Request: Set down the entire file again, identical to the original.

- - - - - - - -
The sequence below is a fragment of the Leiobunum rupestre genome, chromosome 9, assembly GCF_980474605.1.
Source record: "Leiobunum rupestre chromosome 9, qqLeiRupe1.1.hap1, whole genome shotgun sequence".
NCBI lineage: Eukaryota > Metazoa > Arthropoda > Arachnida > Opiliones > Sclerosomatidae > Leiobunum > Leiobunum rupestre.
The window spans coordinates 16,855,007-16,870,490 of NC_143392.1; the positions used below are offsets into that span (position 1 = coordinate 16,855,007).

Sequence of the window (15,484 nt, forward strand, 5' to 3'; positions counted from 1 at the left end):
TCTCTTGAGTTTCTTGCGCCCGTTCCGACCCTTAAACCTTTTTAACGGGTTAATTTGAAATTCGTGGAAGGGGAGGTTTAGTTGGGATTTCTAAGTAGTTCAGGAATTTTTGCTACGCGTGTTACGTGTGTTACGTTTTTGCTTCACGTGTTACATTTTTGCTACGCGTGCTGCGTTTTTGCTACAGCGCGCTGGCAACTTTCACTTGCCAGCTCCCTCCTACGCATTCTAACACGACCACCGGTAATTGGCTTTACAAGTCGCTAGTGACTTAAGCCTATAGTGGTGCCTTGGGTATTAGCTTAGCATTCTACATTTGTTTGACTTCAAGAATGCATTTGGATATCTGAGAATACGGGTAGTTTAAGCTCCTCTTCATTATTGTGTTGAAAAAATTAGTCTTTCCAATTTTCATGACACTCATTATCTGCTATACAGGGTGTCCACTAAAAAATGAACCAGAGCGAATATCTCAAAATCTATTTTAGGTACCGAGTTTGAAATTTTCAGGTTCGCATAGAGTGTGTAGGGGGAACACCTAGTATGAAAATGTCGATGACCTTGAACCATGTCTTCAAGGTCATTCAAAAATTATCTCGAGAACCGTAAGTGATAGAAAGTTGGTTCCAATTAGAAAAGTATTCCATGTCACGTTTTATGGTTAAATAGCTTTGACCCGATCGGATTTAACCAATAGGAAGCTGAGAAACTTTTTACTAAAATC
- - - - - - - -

The sequence below is a fragment of the Leiobunum rupestre genome, chromosome 9, assembly GCF_980474605.1.
Source record: "Leiobunum rupestre chromosome 9, qqLeiRupe1.1.hap1, whole genome shotgun sequence".
NCBI lineage: Eukaryota > Metazoa > Arthropoda > Arachnida > Opiliones > Sclerosomatidae > Leiobunum > Leiobunum rupestre.
The window spans coordinates 16,855,007-16,870,490 of NC_143392.1; the positions used below are offsets into that span (position 1 = coordinate 16,855,007).

Sequence of the window (15,484 nt, forward strand, 5' to 3'; positions counted from 1 at the left end):
TCTCTTGAGTTTCTTGCGCCCGTTCCGACCCTTAAACCTTTTTAACGGGTTAATTTGAAATTCGTGGAAGGGGAGGTTTAGTTGGGATTTCTAAGTAGTTCAGGAATTTTTGCTACGCGTGTTACGTGTGTTACGTTTTTGCTTCACGTGTTACATTTTTGCTACGCGTGCTGCGTTTTTGCTACAGCGCGCTGGCAACTTTCACTTGCCAGCTCCCTCCTACGCATTCTAACACGACCACCGGTAATTGGCTTTACAAGTCGCTAGTGACTTAAGCCTATAGTGGTGCCTTGGGTATTAGCTTAGCATTCTACATTTGTTTGACTTCAAGAATGCATTTGGATATCTGAGAATACGGGTAGTTTAAGCTCCTCTTCATTATTGTGTTGAAAAAATTAGTCTTTCCAATTTTCATGACACTCATTATCTGCTATACAGGGTGTCCACTAAAAAATGAACCAGAGCGAATATCTCAAAATCTATTTTAGGTACCGAGTTTGAAATTTTCAGGTTCGCATAGAGTGTGTAGGGGGAACACCTAGTATGAAAATGTCGATGACCTTGAACCATGTCTTCAAGGTCATTCAAAAATTATCTCGAGAACCGTAAGTGATAGAAAGTTGGTTCCAATTAGAAAAGTATTCCATGTCACGTTTTATGGTTAAATAGCTTTGACCCGATCGGATTTAACCAATAGGAAGCTGAGAAACTTTTTACTAAAATC